Interview About River Teeth Literary Nonfiction Prize Series

Picture of River Teeth LogoAuthor: Sarah Wells

What makes River Teeth a unique part of the publishing community?

River Teeth counts itself among the best nonfiction journals in the country. Our inclusion of literary journalism in addition to essay and memoir sets us apart from other nonfiction literary journals. The journal’s celebration of creative nonfiction extends to its annual book prize, published by the University of Nebraska Press, and its annual weekend conference dedicated to the genre of creative nonfiction.

Please describe the contests of the River Teeth Journal? How long have you been running these contests? What motivated you to start the contest?

River Teeth runs one annual contest – the Literary Nonfiction Book Prize – which has been running for twelve years. We were motivated to start the book contest by Joe’s interaction with Ladette Randolph, then with UNP. Ladette wanted to solidify Nebraska’s reputation as a leader in creative nonfiction and saw our energy and experience as a way to build a new River Teeth Prize series that would continue to build UNP’s reputation in the field.

What sort of qualities do you look for in a manuscript or piece of work that you are considering for publication or for becoming a finalist in the contest?

We want to be absorbed by the book. If we find ourselves starting to make excuses for it, that is not a good sign. The number one feeling I look for is a sudden realization and attendant worry: “What if someone else would get this book before we get it? How would I live with myself knowing it could have been ours?” As to specific qualities: truth, graceful writing, compelling structure that makes sense within the norms established by the work, a strong and interesting voice appropriate to the subject, etc.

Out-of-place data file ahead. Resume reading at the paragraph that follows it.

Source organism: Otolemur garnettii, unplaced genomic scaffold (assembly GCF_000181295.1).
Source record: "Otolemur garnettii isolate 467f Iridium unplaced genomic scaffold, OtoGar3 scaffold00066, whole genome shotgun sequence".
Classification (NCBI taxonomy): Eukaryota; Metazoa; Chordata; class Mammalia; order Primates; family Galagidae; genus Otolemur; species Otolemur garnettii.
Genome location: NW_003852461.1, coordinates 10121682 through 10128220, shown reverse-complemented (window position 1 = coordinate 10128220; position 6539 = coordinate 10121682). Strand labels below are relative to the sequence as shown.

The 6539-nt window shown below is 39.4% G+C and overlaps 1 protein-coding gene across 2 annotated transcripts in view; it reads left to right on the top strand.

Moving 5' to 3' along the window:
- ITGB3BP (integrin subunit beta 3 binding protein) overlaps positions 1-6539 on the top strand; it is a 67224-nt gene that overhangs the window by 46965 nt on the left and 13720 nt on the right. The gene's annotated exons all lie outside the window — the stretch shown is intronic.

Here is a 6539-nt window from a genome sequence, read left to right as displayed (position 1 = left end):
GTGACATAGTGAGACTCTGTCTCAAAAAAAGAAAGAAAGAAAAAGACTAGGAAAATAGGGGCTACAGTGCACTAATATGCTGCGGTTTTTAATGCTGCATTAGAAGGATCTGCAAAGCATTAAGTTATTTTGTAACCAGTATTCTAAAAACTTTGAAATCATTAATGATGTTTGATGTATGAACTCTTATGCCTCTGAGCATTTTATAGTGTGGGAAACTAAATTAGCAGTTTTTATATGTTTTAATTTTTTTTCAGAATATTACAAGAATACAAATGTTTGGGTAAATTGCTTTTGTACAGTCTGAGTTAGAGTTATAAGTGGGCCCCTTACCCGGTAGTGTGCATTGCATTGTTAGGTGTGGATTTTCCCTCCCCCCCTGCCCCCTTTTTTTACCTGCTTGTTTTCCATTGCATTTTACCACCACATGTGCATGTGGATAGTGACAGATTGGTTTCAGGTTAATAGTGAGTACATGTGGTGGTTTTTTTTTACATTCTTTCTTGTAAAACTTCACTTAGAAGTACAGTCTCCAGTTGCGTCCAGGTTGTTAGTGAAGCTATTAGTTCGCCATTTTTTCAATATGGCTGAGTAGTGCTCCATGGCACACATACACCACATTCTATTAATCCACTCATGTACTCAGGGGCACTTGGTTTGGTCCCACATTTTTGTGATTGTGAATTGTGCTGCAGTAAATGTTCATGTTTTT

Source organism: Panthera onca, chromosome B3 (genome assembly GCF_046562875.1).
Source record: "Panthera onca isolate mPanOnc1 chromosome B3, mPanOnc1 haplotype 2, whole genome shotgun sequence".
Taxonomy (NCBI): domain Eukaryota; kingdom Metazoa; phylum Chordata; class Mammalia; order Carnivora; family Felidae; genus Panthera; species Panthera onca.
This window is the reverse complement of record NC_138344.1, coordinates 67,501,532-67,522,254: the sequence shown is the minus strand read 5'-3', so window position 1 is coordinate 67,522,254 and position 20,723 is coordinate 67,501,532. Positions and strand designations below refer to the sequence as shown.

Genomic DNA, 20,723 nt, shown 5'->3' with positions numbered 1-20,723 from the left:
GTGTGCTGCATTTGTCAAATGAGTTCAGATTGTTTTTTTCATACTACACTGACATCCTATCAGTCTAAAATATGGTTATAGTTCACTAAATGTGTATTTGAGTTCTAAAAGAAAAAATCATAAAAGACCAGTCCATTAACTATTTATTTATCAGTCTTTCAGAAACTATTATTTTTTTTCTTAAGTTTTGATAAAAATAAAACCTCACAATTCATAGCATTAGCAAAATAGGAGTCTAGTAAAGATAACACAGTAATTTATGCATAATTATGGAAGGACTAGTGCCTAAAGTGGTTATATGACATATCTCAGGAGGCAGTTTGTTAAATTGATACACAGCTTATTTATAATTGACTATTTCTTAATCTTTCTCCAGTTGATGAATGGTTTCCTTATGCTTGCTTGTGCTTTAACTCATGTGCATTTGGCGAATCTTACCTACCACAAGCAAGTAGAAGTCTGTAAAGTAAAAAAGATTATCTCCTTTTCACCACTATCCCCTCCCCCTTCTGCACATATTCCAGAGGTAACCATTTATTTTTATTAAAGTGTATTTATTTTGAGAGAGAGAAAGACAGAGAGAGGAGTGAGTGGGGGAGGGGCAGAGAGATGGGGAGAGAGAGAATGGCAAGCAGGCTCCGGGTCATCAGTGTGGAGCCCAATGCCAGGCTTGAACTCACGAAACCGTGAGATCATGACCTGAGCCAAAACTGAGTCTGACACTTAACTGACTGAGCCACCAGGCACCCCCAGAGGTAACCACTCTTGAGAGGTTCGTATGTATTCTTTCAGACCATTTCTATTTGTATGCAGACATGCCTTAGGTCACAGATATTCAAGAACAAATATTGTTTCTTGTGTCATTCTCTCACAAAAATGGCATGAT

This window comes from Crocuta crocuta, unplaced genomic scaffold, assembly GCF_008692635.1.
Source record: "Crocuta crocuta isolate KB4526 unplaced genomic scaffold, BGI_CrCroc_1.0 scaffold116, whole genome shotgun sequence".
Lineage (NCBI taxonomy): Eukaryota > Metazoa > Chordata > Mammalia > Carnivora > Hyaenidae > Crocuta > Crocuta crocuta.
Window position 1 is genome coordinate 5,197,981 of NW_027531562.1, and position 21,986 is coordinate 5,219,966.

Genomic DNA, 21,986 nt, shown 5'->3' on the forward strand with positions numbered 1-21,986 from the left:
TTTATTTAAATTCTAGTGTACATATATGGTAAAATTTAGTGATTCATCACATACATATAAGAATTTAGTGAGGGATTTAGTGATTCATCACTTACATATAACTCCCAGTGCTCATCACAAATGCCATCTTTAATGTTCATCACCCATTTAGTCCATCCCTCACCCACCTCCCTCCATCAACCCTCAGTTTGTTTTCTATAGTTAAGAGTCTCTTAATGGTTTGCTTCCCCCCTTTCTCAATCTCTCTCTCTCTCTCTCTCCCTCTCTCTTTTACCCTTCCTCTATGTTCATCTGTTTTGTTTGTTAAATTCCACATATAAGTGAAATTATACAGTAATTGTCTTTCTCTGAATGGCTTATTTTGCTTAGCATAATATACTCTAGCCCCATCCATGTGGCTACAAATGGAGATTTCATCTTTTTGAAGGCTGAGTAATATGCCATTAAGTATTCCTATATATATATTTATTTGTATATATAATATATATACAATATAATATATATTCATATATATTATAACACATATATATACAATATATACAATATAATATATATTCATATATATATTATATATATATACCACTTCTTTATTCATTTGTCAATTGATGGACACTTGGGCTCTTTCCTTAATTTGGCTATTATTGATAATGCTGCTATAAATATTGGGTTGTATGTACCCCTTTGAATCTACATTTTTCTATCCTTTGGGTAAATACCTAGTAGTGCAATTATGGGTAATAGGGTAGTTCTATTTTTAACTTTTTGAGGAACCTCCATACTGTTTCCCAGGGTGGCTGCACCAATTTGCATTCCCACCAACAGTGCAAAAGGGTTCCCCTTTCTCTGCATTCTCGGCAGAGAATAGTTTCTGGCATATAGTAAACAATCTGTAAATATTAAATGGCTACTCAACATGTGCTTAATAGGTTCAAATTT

Do you have a specific aesthetic preference? How would you describe that aesthetic?

The River Teeth winners have been very eclectic–just as is our journal. So no specific aesthetic. I think it is far more important that the MS show that the author has considered the special implications of writing nonfiction and met them in an honest way. I do enjoy books that show evidence of strong research, but it’s not a requirement.

What is the most exciting part about running the River Teeth Literary Nonfiction Prize Series? What has been been most challenging?

The most exciting part is having the chance to notify a winner and then see the book come to fruition. It’s wonderful to attend an author’s reading and signing and to know that our contest played the pivotal role in the publication of a great book. The challenging thing would be if an author uses our contest only to develop cache with an agent and does not plan on accepting the prize. Fortunately, that sort of behavior is very rare.

What is the next exciting thing happening with River Teeth?

River Teeth is most excited about the second Nonfiction Conference in Ashland, Ohio, May 17-19, 2013. We are bringing Rebecca McClanahan and Scott Russell Sanders as our featured presenters along with about a dozen or so other panelists for a weekend dedicated entirely to nonfiction. More information is available on our website: www.riverteethjournal.com